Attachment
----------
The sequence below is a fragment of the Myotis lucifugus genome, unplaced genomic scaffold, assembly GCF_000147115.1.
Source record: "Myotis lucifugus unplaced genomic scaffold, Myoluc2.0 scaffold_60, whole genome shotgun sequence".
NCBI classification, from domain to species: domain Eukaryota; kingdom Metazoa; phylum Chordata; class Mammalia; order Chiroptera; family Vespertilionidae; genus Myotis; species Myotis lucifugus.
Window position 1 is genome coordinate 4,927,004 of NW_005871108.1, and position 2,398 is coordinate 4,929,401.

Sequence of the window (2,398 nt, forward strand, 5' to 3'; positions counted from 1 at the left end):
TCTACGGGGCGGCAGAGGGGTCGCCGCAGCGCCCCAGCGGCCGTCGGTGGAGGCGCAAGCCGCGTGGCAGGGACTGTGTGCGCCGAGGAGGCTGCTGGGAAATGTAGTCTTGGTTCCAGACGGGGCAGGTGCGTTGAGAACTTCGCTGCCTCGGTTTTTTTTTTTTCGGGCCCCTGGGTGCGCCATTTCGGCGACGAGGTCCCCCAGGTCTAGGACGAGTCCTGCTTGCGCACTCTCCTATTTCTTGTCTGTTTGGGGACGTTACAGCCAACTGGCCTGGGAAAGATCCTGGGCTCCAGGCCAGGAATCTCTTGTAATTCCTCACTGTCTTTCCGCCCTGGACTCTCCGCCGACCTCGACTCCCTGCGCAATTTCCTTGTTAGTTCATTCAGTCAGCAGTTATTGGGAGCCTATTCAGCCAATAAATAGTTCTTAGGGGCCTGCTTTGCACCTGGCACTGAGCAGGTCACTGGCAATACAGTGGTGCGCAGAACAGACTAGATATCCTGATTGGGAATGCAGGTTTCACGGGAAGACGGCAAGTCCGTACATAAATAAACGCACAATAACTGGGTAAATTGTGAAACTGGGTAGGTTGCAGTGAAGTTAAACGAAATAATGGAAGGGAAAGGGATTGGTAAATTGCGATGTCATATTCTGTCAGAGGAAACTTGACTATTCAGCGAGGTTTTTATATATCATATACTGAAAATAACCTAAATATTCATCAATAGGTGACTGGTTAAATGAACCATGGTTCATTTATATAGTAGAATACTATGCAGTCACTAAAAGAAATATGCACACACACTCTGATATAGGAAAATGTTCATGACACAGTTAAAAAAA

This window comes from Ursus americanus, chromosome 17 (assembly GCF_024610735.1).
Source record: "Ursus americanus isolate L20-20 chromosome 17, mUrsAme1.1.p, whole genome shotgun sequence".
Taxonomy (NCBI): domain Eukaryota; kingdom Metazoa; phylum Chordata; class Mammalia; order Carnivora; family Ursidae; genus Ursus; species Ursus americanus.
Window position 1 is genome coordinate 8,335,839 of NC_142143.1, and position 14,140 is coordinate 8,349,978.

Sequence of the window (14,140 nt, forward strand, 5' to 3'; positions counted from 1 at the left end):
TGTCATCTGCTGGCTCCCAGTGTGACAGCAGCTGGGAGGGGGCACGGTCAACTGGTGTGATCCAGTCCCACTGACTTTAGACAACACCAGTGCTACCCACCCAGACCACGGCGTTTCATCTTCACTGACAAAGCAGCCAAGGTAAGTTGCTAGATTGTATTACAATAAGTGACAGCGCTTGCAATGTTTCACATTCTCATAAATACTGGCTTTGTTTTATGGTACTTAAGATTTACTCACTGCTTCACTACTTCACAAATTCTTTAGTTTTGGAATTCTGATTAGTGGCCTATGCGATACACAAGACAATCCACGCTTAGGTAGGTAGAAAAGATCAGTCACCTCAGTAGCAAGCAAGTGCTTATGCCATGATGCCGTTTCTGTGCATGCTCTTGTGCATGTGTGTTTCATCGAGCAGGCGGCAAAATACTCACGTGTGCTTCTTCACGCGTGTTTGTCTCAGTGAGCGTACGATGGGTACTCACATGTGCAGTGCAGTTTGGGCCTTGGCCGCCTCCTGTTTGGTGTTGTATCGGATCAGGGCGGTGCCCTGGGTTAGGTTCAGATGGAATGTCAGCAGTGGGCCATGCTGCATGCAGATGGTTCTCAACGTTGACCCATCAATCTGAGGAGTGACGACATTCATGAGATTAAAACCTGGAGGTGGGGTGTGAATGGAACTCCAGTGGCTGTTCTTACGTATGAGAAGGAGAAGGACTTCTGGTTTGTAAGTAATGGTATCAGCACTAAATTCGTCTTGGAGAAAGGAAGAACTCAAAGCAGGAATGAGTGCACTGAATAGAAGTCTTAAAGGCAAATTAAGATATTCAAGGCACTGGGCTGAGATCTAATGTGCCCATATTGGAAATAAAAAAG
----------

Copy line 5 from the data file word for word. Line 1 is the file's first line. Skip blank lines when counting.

Sequence of the window (2,398 nt, forward strand, 5' to 3'; positions counted from 1 at the left end):